London: UK scientists have conducted the first-ever trial of a new drug for Alzheimer’s disease that is able to safely and successfully lower levels of the harmful tau protein known to cause the disease.
The trial, led by a team at the University College Lon- don, represents the first time that a “gene silencing” approach has been taken in dementia and Alzheimer’s disease. The approach uses a drug called BIIB080 (IONIS-Marx) to “silence” the gene coding for the tau protein – known as the microtubule-associated protein tau (MAPT) gene. Th- is prevents the gene from being translated into the protein in a dose able and reversible way. It will also lower the pro- duction of that protein and alter the course of disease.
“We’ll need further research to understand the extent to which the drug can slow progression of… the disease,” said consultant neurologist Dr Catherine Mummery at UCL. “But the results are a signify- cant step forward,” she said.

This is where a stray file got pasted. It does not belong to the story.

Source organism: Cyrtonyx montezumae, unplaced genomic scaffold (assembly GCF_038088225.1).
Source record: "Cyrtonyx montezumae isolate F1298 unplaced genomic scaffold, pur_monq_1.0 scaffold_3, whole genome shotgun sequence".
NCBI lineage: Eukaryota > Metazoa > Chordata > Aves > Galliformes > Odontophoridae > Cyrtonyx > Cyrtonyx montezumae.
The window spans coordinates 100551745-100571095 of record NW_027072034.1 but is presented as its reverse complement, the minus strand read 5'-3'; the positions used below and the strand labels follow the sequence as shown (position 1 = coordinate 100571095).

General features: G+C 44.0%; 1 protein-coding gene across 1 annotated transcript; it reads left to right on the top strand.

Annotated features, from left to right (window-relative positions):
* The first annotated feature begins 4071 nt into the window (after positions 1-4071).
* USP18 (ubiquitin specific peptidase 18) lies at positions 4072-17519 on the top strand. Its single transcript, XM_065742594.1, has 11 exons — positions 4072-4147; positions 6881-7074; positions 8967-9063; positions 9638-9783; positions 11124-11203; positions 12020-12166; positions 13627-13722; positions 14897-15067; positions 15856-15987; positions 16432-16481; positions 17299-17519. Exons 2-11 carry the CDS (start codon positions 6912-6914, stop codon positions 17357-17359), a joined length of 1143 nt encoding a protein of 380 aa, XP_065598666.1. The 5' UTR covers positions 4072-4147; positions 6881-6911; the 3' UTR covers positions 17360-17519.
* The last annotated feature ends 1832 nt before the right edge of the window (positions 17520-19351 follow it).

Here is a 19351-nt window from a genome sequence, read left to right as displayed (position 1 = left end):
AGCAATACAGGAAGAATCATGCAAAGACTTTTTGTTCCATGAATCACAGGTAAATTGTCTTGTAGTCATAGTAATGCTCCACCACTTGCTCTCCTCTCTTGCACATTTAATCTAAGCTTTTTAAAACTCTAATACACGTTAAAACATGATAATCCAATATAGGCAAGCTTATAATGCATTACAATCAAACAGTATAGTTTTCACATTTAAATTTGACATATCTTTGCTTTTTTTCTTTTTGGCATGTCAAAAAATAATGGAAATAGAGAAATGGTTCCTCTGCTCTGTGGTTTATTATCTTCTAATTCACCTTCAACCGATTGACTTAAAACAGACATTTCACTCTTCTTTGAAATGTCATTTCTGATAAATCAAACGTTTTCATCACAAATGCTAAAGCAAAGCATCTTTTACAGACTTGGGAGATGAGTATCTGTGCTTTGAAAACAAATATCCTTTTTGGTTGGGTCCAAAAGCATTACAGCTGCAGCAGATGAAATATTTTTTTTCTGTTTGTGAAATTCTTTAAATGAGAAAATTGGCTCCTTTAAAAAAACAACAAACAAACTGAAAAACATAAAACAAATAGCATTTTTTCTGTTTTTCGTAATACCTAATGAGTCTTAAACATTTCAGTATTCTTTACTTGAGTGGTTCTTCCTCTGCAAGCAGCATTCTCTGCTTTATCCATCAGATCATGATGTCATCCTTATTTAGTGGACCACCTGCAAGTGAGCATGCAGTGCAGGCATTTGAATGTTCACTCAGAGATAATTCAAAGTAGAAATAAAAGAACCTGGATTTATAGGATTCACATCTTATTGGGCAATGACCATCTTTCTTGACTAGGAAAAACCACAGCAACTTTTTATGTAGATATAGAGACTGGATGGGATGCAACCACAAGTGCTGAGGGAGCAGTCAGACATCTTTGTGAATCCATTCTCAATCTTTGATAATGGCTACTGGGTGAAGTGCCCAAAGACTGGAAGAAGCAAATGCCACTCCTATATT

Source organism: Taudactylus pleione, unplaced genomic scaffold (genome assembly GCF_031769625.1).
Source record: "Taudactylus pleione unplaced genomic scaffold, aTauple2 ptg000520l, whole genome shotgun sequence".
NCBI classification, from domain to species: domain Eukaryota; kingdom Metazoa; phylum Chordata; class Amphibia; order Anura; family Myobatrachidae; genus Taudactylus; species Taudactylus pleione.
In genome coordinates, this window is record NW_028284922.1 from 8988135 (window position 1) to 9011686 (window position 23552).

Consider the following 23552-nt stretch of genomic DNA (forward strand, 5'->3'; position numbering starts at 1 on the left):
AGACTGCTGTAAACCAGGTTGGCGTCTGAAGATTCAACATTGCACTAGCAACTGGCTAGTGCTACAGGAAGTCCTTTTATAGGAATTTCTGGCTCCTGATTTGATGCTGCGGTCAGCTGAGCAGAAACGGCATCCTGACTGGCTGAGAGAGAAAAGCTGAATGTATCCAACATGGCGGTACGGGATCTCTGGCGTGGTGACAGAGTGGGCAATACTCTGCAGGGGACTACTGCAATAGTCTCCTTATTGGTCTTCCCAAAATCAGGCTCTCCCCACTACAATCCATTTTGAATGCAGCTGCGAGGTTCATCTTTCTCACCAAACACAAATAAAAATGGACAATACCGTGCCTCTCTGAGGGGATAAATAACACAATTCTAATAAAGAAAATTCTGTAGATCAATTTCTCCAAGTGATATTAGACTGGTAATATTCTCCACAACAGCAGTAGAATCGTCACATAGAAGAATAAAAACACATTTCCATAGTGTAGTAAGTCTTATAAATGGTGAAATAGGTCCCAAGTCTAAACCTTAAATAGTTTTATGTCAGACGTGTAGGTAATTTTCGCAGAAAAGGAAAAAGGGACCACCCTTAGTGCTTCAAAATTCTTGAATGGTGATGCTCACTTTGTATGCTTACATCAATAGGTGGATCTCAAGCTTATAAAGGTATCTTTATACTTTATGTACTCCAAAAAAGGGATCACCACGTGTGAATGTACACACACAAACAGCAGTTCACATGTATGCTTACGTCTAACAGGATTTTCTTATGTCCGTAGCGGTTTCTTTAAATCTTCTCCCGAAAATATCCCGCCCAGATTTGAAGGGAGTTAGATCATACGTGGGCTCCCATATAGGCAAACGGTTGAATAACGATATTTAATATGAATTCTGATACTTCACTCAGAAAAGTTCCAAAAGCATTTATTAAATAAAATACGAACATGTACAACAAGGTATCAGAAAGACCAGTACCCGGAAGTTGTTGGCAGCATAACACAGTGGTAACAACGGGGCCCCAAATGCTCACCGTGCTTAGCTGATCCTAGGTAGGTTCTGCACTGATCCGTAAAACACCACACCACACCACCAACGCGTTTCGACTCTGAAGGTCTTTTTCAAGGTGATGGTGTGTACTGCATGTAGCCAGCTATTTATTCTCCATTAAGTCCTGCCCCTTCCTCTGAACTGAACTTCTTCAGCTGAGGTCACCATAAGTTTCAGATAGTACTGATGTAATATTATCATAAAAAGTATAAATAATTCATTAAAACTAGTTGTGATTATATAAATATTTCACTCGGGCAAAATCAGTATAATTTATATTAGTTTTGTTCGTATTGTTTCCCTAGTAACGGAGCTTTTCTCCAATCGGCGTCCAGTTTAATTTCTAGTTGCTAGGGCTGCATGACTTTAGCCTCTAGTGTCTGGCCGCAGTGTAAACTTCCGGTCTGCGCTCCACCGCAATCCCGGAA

The phase 1 trial looked at the safety of BIIB080, what it does in the body, and how well it targets the MAPT gene. In all, 46 patients, with an average age of 66, were enrolled in the trial which took place from 2017 to 2020. The trial loo- ked at three doses of the drug.
The research team also looked at two forms of the tau protein in the central nervous system (CNS) – a reliable indicator of disease-over the duration of the study. The results, published in Nature Medicine, found a greater than 50% reduction in levels of total tau and phosphor tau concentration in the CNS after 24 weeks in the two treatment groups that received the e of the drug.